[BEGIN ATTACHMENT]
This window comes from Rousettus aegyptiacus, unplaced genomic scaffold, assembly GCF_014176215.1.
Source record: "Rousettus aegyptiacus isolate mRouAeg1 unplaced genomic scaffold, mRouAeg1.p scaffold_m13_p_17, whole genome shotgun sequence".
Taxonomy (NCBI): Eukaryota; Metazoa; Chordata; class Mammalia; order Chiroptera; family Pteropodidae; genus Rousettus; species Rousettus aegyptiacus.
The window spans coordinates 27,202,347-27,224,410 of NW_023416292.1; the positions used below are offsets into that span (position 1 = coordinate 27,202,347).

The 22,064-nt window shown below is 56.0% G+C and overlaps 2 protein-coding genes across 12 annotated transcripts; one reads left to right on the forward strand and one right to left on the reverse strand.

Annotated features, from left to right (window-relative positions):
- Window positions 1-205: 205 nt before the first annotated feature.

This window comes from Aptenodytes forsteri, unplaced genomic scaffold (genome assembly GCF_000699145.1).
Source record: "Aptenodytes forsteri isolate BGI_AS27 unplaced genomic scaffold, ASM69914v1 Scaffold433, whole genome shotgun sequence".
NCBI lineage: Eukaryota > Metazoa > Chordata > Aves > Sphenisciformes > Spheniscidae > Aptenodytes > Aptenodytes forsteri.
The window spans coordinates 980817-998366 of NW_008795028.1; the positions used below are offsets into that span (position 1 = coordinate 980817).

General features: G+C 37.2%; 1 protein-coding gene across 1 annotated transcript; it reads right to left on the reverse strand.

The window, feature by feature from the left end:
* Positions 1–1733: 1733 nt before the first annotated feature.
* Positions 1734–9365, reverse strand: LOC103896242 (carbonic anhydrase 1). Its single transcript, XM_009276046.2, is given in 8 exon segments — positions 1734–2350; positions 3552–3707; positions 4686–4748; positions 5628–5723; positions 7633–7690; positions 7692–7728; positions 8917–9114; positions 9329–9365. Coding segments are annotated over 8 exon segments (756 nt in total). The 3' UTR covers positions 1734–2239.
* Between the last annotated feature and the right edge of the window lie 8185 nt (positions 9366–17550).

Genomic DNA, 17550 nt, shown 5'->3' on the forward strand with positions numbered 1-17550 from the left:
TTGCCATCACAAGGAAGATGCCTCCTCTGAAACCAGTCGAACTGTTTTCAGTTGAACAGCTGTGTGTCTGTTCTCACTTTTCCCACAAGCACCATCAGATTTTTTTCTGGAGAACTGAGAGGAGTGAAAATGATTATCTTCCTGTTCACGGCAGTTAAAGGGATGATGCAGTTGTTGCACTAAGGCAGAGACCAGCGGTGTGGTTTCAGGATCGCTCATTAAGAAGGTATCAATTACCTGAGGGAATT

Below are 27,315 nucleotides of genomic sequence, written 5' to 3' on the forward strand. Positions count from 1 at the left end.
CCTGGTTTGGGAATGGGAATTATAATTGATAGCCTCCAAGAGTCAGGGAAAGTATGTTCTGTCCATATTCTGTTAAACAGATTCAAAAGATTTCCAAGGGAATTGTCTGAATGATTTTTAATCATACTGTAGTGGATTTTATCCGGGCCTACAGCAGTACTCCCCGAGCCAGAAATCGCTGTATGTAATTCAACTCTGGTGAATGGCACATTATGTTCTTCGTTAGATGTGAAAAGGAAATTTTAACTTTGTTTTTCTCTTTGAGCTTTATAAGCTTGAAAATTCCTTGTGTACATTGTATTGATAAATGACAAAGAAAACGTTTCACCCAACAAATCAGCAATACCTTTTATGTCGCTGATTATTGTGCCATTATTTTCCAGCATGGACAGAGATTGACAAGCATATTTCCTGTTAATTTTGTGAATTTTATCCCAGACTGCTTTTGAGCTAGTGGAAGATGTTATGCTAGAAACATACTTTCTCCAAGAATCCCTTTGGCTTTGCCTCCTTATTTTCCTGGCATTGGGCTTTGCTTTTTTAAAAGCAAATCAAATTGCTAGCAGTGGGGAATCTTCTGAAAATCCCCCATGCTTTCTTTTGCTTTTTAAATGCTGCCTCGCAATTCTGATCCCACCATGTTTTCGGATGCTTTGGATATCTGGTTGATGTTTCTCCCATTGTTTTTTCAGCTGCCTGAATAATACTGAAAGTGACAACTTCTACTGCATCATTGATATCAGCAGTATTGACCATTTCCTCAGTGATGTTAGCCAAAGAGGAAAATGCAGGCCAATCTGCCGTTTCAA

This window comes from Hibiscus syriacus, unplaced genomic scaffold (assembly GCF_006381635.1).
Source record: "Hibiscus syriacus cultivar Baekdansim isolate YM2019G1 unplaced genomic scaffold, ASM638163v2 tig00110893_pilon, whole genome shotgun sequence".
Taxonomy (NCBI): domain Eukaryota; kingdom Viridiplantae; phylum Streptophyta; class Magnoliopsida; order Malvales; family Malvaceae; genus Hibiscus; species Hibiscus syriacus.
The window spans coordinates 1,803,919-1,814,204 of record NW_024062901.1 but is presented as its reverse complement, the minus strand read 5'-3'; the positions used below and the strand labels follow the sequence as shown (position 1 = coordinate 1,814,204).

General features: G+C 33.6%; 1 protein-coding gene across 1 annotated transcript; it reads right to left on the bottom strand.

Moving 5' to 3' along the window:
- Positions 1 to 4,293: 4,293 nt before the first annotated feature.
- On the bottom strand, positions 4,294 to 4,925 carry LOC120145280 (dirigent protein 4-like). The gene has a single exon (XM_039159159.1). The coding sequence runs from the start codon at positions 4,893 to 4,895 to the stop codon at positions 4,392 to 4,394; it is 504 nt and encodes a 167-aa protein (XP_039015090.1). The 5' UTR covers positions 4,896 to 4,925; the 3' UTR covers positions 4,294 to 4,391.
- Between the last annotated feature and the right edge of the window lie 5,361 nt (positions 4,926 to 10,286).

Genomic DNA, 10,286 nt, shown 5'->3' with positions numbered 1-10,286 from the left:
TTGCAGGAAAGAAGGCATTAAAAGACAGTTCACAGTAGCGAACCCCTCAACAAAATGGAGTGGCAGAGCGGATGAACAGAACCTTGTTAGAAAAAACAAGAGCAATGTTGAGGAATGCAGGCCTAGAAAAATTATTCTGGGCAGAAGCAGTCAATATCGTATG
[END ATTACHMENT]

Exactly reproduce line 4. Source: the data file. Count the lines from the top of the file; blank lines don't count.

The window spans coordinates 27,202,347-27,224,410 of NW_023416292.1; the positions used below are offsets into that span (position 1 = coordinate 27,202,347).